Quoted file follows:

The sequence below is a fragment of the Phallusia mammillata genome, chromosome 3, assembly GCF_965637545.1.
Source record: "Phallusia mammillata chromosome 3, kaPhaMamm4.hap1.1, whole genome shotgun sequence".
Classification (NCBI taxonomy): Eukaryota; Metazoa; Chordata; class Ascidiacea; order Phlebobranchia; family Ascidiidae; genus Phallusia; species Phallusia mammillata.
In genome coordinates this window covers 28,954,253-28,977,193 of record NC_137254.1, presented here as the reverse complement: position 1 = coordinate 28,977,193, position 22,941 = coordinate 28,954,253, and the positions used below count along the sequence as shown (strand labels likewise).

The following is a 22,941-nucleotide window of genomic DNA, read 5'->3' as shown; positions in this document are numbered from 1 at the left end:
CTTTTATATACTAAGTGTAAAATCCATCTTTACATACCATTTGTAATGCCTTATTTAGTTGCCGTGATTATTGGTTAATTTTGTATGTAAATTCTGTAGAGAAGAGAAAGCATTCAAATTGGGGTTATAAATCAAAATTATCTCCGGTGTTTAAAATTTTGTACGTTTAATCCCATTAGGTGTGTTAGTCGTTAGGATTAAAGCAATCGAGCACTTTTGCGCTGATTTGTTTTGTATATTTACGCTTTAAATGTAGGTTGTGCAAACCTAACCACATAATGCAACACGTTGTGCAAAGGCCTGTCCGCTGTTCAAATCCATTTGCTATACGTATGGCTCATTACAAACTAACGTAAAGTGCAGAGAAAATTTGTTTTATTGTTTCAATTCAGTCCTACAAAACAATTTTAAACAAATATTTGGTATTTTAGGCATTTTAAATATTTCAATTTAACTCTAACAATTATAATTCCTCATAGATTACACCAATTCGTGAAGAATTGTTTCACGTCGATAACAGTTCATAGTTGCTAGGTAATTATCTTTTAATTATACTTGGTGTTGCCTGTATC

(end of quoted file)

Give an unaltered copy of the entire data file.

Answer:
The sequence below is a fragment of the Phallusia mammillata genome, chromosome 3, assembly GCF_965637545.1.
Source record: "Phallusia mammillata chromosome 3, kaPhaMamm4.hap1.1, whole genome shotgun sequence".
Classification (NCBI taxonomy): Eukaryota; Metazoa; Chordata; class Ascidiacea; order Phlebobranchia; family Ascidiidae; genus Phallusia; species Phallusia mammillata.
In genome coordinates this window covers 28,954,253-28,977,193 of record NC_137254.1, presented here as the reverse complement: position 1 = coordinate 28,977,193, position 22,941 = coordinate 28,954,253, and the positions used below count along the sequence as shown (strand labels likewise).

The following is a 22,941-nucleotide window of genomic DNA, read 5'->3' as shown; positions in this document are numbered from 1 at the left end:
CTTTTATATACTAAGTGTAAAATCCATCTTTACATACCATTTGTAATGCCTTATTTAGTTGCCGTGATTATTGGTTAATTTTGTATGTAAATTCTGTAGAGAAGAGAAAGCATTCAAATTGGGGTTATAAATCAAAATTATCTCCGGTGTTTAAAATTTTGTACGTTTAATCCCATTAGGTGTGTTAGTCGTTAGGATTAAAGCAATCGAGCACTTTTGCGCTGATTTGTTTTGTATATTTACGCTTTAAATGTAGGTTGTGCAAACCTAACCACATAATGCAACACGTTGTGCAAAGGCCTGTCCGCTGTTCAAATCCATTTGCTATACGTATGGCTCATTACAAACTAACGTAAAGTGCAGAGAAAATTTGTTTTATTGTTTCAATTCAGTCCTACAAAACAATTTTAAACAAATATTTGGTATTTTAGGCATTTTAAATATTTCAATTTAACTCTAACAATTATAATTCCTCATAGATTACACCAATTCGTGAAGAATTGTTTCACGTCGATAACAGTTCATAGTTGCTAGGTAATTATCTTTTAATTATACTTGGTGTTGCCTGTATC